The title, Lies My Teacher Told Me: Everything Your American History Textbook Got Wrong, is
a quite shocking. To most students, textbooks are the "bibles" of that study, whether it is science or history.
To think that a writer would knowingly put false statements in his book is almost unthinkable. After
reading James W. Loewen's book, I now think otherwise. He points out many details that the standard
textbook either forgot or got wrong. In this report, I will review chapters 2 and 4, and analyze them to see if
the author proved his thesis. I will also compare his writings to the material I learned in my textbook.
We all honor Christopher Columbus on his birthday, October 12. And why not. He did discover
America. Didn't he? Not according to Loewen, who asserts that many people and civilizations reached
America before Columbus. He also offers another version of the Spanish conquest and Columbus. How do
we know that other civilizations were there before Columbus? There are a number of reasons. Henry the
Navigator, who is supposed to have gotten his ideas from the Egyptians and Phoenicians, taught Columbus.
This supports the conclusion that if the Egyptians and Phoenicians did give information to Henry, then they
must have been to America themselves and passed on information to them.
Take, for example, the Romans. There have been repeated cases of Roman coins being found in the
Americas, producing the theory that Roman boats had reached the Americas. There are also maps that were
found in Turkey, dated 1513, and are reported to have been based on maps from Alexander the Great's
library, which have sketches of the coastline of South America and Antarctica. Also, two Indians became
major curiosities in 60 B.C because they had been shipwrecked. This bit of information tells us that perhaps
the Indians were beginning to make their own explorations.
And let us not forget the Vikings. Textbooks minimize their role in American history by saying they
touched land briefly and then left without knowing what they found. That is simply not true. The Vikings
knew they found new land, and they tried to settle it by bringing almost 165 settlers with livestock and
supplies. This settlement led by Gudrid survived for two years until conflicts with Native Americans
caused them to abandon their settlement. But this settlement had some lasting effects. For the next 350
years Vikings would export wood from Vineland. Some historians believe that the Norse did not stop there.
They might have gone as far down as present day North Carolina. Columbus may have gotten the records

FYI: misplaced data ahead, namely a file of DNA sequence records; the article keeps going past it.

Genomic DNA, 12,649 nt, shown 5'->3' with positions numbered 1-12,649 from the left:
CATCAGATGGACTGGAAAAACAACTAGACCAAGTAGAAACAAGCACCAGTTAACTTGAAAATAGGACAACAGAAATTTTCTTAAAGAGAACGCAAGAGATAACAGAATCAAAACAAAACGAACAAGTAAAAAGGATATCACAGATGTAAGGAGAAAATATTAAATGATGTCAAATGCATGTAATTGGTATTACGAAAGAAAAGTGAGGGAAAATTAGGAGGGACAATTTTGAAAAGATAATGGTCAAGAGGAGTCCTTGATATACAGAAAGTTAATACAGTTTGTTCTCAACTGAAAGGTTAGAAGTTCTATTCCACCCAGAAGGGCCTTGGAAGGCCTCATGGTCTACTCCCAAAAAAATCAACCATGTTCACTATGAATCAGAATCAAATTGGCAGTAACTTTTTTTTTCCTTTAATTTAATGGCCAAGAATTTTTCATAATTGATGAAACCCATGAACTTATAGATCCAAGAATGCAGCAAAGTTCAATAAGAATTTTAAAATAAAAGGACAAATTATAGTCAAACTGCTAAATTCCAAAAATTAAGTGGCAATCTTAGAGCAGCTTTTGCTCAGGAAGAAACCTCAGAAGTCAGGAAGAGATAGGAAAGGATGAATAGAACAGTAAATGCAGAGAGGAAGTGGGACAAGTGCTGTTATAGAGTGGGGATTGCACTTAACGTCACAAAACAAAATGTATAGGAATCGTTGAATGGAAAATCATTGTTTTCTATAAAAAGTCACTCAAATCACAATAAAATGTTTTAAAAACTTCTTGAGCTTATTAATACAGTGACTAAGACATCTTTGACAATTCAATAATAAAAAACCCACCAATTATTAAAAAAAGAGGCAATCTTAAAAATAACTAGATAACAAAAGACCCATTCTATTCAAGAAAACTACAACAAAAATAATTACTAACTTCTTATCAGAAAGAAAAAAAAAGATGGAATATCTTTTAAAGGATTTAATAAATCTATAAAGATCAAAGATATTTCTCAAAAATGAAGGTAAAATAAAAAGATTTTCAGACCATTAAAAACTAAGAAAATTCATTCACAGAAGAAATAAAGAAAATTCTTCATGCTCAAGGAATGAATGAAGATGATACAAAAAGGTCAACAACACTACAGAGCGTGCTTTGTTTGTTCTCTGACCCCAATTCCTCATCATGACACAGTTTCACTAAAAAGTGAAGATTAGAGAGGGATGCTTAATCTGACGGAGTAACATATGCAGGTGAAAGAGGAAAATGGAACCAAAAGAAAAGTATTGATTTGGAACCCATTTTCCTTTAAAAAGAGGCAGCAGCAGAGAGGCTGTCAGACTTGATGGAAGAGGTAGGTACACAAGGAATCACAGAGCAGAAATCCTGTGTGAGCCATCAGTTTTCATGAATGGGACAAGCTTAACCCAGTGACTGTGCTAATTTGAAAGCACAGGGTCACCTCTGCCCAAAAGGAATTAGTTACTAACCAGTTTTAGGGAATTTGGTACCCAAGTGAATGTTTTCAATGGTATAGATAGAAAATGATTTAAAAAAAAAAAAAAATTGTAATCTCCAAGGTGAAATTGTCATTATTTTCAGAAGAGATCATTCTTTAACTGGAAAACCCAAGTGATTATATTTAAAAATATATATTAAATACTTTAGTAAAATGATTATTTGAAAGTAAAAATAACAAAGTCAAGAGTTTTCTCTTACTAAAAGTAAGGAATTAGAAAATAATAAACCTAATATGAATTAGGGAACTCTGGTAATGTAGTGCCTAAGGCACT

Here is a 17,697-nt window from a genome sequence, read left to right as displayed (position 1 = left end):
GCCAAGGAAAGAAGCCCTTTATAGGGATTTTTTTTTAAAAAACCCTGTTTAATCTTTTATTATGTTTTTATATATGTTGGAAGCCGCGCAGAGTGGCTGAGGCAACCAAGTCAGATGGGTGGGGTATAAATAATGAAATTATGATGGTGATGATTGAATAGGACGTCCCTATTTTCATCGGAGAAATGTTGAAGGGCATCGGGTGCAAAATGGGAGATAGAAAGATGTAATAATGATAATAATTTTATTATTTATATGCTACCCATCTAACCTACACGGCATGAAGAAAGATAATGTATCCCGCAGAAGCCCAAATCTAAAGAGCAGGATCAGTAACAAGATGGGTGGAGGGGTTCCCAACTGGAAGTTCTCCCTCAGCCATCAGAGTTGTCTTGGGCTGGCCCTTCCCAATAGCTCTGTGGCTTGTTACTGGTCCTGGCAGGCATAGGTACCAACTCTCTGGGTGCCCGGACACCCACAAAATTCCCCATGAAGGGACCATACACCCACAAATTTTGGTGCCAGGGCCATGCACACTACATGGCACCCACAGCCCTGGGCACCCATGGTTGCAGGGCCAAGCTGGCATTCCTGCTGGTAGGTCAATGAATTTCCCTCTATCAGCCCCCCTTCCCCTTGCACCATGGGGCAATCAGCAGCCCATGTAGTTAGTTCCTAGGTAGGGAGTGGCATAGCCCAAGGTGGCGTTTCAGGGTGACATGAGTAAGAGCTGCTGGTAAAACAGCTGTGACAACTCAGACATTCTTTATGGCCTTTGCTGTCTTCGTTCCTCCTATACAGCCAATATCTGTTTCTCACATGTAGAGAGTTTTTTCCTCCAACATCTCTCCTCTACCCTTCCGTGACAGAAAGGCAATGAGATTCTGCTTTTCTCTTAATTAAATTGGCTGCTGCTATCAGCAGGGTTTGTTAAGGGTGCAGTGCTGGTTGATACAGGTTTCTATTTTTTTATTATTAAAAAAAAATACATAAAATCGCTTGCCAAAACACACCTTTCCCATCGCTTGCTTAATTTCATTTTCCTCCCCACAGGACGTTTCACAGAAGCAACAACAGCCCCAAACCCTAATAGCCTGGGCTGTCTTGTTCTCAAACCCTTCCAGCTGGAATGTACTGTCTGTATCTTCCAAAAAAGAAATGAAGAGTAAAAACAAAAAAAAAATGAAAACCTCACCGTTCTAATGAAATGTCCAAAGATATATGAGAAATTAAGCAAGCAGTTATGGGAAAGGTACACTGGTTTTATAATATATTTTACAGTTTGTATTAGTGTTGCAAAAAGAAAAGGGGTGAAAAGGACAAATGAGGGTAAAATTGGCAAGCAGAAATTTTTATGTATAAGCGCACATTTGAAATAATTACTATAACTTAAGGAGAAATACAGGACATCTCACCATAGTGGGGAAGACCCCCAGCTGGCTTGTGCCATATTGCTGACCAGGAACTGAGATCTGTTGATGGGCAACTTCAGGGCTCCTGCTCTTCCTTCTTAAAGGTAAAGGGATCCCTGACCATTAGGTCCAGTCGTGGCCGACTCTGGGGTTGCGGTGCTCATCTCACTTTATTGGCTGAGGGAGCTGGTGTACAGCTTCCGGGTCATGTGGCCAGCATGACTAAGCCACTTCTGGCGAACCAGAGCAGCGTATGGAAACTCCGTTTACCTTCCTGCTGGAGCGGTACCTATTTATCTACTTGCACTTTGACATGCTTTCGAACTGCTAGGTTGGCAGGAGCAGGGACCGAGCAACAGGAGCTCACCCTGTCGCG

of these voyages when he visited Iceland in 1477 as he is reported to have done.
Other cultures not commonly known for explorations in the Americas were Africa and Asia. The best-kept
records of such voyages are those of the Afro-Phoenicians. They may have sailed from either Morocco or
Egypt and reached the coast of Mexico in 750 B.C. There are stone heads found on the eastern coast of
Mexico, which are similar to ones found in West Africa. In addition, many of the Indian cultures made
small stone sculptures of Negroid faces, which suggests African nations landed in that region. When
Columbus reached Haiti, some of the spears had "guanine". Guanine is a combination of gold, silver, and
copper. The gold alloy, guanine, is also found in West Africa, where the name guanine was used for this
metal. The Indians said they got this "guanine" from black traders. Even traces of diseases common in
Africa were found in dead Indians in Brazil. Balboa and his crew made reports of seeing black slaves in
Indian villages. When asked, the Indians said they captured them fr!
om a nearby black town. Like the voyages of the Norse, the maps and plans from these voyages could also
have been used in planning Columbus's voyage to America.
Loewen also discusses that Columbus might not have been the poor but kind and peace-loving explorer we
all think he was. Loewen offers facts that make Columbus not only look mean but down near tyrannical
towards the Haitians. Columbus had many different claims on his background. One is his father was a poor
and struggling Genoese weaver while another source goes on to say he was son